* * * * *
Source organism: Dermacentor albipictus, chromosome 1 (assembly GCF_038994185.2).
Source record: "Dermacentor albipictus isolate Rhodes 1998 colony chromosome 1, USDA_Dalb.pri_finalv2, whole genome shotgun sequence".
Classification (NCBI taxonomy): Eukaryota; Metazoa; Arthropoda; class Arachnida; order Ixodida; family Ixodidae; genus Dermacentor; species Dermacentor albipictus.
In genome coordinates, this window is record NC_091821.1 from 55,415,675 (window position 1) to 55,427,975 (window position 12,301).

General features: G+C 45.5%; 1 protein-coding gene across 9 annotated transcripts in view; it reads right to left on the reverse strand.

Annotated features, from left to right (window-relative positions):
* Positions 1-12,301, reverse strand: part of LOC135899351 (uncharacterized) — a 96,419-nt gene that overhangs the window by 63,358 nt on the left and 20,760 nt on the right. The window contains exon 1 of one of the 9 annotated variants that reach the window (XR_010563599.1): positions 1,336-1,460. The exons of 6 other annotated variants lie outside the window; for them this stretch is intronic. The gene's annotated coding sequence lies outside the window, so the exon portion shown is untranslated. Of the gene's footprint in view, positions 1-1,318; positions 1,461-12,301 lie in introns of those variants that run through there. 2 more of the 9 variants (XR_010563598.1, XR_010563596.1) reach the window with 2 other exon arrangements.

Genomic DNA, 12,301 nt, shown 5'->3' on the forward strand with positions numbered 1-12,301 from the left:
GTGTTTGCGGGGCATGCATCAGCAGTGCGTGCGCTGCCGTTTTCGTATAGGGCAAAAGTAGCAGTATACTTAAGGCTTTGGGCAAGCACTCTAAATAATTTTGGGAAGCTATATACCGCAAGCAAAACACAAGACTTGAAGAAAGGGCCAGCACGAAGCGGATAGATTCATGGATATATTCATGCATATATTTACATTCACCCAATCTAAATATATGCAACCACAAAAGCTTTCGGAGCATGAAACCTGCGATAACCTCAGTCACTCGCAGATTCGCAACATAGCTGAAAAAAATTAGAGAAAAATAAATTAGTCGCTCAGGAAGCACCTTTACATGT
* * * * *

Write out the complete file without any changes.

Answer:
Source organism: Dermacentor albipictus, chromosome 1 (assembly GCF_038994185.2).
Source record: "Dermacentor albipictus isolate Rhodes 1998 colony chromosome 1, USDA_Dalb.pri_finalv2, whole genome shotgun sequence".
Classification (NCBI taxonomy): Eukaryota; Metazoa; Arthropoda; class Arachnida; order Ixodida; family Ixodidae; genus Dermacentor; species Dermacentor albipictus.
In genome coordinates, this window is record NC_091821.1 from 55,415,675 (window position 1) to 55,427,975 (window position 12,301).

General features: G+C 45.5%; 1 protein-coding gene across 9 annotated transcripts in view; it reads right to left on the reverse strand.

Annotated features, from left to right (window-relative positions):
* Positions 1-12,301, reverse strand: part of LOC135899351 (uncharacterized) — a 96,419-nt gene that overhangs the window by 63,358 nt on the left and 20,760 nt on the right. The window contains exon 1 of one of the 9 annotated variants that reach the window (XR_010563599.1): positions 1,336-1,460. The exons of 6 other annotated variants lie outside the window; for them this stretch is intronic. The gene's annotated coding sequence lies outside the window, so the exon portion shown is untranslated. Of the gene's footprint in view, positions 1-1,318; positions 1,461-12,301 lie in introns of those variants that run through there. 2 more of the 9 variants (XR_010563598.1, XR_010563596.1) reach the window with 2 other exon arrangements.

Genomic DNA, 12,301 nt, shown 5'->3' on the forward strand with positions numbered 1-12,301 from the left:
GTGTTTGCGGGGCATGCATCAGCAGTGCGTGCGCTGCCGTTTTCGTATAGGGCAAAAGTAGCAGTATACTTAAGGCTTTGGGCAAGCACTCTAAATAATTTTGGGAAGCTATATACCGCAAGCAAAACACAAGACTTGAAGAAAGGGCCAGCACGAAGCGGATAGATTCATGGATATATTCATGCATATATTTACATTCACCCAATCTAAATATATGCAACCACAAAAGCTTTCGGAGCATGAAACCTGCGATAACCTCAGTCACTCGCAGATTCGCAACATAGCTGAAAAAAATTAGAGAAAAATAAATTAGTCGCTCAGGAAGCACCTTTACATGT